LHP J.A. Happ (Yankees) – another former Jay. Rumours suggest the now 37-year old might be available in a salary dump given the Yankees picked up Gerrit Cole, plus young star Luis Severino is healthy after missing most of 2019. But the Yankees would likely need to pick up $10 million of Happ’s 2020 salary of $17 million and add a prospect like CF Estevan Florial and a pitcher like Jonathan Loaisiga to entice the Jays to swing a deal with an AL East rival. Happ may be a motivated man in 2020, driven by a $17 million vesting option that would become guaranteed for 2021 with 165 innings or 27 starts, but that doesn’t necessarily match with the 2021 competitive time frame unless the Jays get significant salary relief for 2021 as well.
1B/DH Edwin Encarnacion (FA) – yet another former Jay, but multiple reports say he’s nearing a deal with the White Sox for one-year/$12 million with a $12 million club option for 2021. That looks like an overpay versus the MLBTR projection of a one-year deal worth $8 million. While this may now be redundant with the signing of Travis Shaw, a platoon of LHH Shaw and RHH Encarnacion at 1B and DH would at least allow the Jays to end the Brandon Drury experiment (career OBP .299 over 1457 at-bats) and let Rowdy Tellez hone his craft in Buffalo for another year. EE will be 37 in 2020 but did have a 2.7 bWAR in an injury-shortened 2019 campaign where he slashed .244/.344/.531/.875 with 34 HRs and 86 RBIs. He’d also obviously bring all of the intangibles of a steady, veteran presence for the kids.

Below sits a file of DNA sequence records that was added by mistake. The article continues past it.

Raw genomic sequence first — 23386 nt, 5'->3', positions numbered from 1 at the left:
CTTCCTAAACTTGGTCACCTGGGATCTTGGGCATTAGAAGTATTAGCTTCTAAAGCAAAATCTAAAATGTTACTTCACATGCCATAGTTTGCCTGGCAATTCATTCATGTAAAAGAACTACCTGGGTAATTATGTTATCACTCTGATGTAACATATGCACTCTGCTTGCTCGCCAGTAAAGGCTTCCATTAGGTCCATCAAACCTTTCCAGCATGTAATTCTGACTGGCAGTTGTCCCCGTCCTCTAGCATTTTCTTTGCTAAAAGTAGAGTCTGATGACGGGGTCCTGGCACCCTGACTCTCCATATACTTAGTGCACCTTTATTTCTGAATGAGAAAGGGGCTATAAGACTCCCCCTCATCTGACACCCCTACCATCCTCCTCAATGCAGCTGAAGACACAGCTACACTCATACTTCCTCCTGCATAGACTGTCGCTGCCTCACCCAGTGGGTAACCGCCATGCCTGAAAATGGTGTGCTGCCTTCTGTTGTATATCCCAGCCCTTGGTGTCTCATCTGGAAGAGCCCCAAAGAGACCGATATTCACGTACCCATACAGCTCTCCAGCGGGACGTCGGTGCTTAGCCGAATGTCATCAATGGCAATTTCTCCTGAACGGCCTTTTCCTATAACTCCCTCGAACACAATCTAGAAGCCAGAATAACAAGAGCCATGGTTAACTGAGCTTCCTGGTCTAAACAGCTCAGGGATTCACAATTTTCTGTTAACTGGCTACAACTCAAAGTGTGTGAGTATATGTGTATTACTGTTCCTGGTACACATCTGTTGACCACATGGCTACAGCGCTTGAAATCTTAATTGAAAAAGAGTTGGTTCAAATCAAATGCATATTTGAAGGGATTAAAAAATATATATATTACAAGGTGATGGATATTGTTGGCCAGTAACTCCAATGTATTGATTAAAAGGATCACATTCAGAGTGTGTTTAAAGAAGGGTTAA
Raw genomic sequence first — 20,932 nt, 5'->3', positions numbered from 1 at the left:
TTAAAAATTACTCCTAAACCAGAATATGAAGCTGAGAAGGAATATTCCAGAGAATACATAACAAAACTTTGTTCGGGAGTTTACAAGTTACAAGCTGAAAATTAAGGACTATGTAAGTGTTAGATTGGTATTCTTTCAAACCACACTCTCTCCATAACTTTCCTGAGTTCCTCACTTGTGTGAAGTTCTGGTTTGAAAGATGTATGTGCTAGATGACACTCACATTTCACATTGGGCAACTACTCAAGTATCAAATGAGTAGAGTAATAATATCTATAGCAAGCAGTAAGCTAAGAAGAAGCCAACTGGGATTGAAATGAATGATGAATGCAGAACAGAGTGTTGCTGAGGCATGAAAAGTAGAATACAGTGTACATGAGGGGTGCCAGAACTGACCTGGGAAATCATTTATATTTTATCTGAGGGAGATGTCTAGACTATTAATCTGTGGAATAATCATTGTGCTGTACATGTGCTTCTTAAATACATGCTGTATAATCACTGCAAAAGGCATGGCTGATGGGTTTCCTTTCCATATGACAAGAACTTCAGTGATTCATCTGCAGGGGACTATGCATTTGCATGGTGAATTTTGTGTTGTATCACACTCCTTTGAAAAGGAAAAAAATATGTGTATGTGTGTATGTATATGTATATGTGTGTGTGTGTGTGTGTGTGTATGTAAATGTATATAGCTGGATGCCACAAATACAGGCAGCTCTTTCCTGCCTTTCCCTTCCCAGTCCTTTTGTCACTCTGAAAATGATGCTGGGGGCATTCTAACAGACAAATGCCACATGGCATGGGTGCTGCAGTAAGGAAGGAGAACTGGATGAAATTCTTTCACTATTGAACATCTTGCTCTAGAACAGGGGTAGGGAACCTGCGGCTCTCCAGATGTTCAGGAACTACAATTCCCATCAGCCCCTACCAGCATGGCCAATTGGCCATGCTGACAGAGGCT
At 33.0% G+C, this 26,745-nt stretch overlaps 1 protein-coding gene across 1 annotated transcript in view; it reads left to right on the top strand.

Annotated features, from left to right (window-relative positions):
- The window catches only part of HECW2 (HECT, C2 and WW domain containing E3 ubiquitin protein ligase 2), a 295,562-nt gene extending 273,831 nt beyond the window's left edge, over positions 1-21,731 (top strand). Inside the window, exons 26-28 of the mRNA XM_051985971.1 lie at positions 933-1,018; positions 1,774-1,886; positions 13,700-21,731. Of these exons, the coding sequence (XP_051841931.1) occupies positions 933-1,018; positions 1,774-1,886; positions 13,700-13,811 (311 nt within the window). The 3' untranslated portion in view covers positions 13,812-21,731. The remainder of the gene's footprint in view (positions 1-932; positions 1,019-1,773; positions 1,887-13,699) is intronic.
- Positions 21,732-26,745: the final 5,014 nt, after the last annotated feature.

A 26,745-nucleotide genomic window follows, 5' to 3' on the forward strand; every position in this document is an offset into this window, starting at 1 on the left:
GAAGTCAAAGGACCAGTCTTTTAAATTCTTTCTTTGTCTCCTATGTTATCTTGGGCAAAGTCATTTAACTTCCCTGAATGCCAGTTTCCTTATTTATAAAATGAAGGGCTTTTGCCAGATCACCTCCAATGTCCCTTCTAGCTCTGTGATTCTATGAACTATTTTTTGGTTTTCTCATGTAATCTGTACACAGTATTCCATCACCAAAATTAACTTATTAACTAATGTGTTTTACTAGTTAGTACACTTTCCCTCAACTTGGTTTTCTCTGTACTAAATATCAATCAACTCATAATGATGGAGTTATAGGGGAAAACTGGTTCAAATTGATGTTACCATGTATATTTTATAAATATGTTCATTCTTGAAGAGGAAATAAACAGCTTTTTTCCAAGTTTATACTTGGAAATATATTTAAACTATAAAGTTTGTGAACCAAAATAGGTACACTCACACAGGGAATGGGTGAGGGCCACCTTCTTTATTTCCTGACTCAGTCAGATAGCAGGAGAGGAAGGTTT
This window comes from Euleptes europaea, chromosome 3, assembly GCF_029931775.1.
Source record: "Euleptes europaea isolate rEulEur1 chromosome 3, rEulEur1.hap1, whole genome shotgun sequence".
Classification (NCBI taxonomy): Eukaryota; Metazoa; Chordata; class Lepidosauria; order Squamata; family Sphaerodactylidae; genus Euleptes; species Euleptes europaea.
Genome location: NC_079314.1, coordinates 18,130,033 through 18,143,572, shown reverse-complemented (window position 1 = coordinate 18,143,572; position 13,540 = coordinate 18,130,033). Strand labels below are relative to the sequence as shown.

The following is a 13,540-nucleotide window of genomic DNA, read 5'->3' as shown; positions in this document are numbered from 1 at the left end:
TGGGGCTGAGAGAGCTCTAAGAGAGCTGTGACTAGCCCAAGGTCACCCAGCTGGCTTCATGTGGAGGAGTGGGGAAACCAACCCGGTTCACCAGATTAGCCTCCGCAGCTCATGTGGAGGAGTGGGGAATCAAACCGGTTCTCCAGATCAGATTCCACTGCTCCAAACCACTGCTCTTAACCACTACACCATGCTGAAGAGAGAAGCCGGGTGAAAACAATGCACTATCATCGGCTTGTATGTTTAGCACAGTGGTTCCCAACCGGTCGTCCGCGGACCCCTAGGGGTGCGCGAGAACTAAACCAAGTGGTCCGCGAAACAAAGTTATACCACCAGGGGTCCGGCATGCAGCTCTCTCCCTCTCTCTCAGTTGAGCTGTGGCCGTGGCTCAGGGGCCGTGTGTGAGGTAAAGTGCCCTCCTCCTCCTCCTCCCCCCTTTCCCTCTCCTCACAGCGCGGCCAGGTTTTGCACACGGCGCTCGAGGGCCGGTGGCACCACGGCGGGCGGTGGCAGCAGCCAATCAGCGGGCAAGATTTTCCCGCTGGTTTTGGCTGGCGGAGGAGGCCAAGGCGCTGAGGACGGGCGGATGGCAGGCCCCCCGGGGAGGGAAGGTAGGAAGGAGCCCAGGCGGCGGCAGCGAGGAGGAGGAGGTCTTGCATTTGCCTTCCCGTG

CF Ender Inciarte (Braves) – the 29-year old three-time Gold Glover one of a group of younger players in their prime with multi-year control that might be available in a trade along with other outfielders like Kyle Schwarber (Cubs), J.D. Davis (Mets), Manuel Margot (Padres), Albert Almora Jr. (Cubs), Mallex Smith (Mariners), and Michael A. Taylor (Nationals).
Inciarte had an injury-shortened 2019 campaign and could be available as Ronald Acuna Jr., plus prospects Cristian Pache and Drew Waters push for playing time in CF for Atlanta. He is under control through 2022 ($7.7 million in 2020, $8.7 million in 2021, with a club option for $9 million in 2022 or a $1.02 million buyout). He would immediately fix the CF defense, and his career .338 OBP would be an upgrade compared with the Jays’ team OBP of .305 in 2019.
CF/LF Starling Marte (Pirates) – the Pirates are said to be looking for young pitching and catching prospects. The Jays have two young catchers in Gabriel Moreno and Riley Adams who will need to be protected on the 40-man roster after 2020, and are seemingly blocked on the 26-man roster by the 24-year old platoon of Danny Jansen and Reese McGuire? 31-year old Marte appears to play better defense in LF, but with the cavernous CF in PNC Park that almost needs two CFs, he might be a better option in CF for Toronto? He’s under control for a guaranteed $11.5 million in 2020, with a $12.5 million club option in 2021.